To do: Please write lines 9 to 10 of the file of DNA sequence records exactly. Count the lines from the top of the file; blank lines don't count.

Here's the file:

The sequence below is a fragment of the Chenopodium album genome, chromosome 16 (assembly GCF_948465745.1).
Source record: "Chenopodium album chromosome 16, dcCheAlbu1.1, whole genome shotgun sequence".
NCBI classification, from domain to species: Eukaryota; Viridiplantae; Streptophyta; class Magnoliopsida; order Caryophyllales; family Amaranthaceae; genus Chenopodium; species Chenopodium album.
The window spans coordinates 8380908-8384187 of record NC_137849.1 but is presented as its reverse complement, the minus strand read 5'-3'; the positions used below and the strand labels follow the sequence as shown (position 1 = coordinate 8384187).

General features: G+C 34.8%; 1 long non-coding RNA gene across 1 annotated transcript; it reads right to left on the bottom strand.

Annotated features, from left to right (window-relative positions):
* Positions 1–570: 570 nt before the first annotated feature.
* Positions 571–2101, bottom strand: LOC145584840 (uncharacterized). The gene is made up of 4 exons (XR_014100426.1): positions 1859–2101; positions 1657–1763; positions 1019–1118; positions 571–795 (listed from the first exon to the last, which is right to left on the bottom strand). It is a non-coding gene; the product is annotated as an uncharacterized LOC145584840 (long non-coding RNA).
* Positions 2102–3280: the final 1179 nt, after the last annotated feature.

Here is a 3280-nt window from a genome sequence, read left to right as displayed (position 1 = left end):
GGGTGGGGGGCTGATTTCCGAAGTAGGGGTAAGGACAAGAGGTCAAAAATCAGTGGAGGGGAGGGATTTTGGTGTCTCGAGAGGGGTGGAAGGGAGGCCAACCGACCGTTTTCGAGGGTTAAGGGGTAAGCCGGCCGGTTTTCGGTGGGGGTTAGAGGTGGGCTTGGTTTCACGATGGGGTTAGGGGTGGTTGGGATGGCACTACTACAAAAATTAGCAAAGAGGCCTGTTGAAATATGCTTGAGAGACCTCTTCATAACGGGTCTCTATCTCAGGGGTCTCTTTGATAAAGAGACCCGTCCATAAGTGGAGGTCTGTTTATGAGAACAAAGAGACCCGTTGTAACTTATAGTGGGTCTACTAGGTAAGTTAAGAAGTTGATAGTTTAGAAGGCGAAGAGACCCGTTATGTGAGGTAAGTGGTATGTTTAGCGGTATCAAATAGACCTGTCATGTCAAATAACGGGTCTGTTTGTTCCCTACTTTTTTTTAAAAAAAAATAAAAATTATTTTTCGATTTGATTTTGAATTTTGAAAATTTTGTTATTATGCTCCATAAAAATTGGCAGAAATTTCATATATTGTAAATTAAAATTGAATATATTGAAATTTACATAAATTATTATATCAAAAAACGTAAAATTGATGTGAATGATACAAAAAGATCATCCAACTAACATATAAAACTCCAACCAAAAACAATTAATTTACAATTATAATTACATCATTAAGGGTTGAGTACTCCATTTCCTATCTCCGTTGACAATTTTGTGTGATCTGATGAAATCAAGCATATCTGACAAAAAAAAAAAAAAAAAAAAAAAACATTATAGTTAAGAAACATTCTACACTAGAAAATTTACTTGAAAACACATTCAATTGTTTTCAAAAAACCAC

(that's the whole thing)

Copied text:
* Positions 2102–3280: the final 1179 nt, after the last annotated feature.

Here is a 3280-nt window from a genome sequence, read left to right as displayed (position 1 = left end):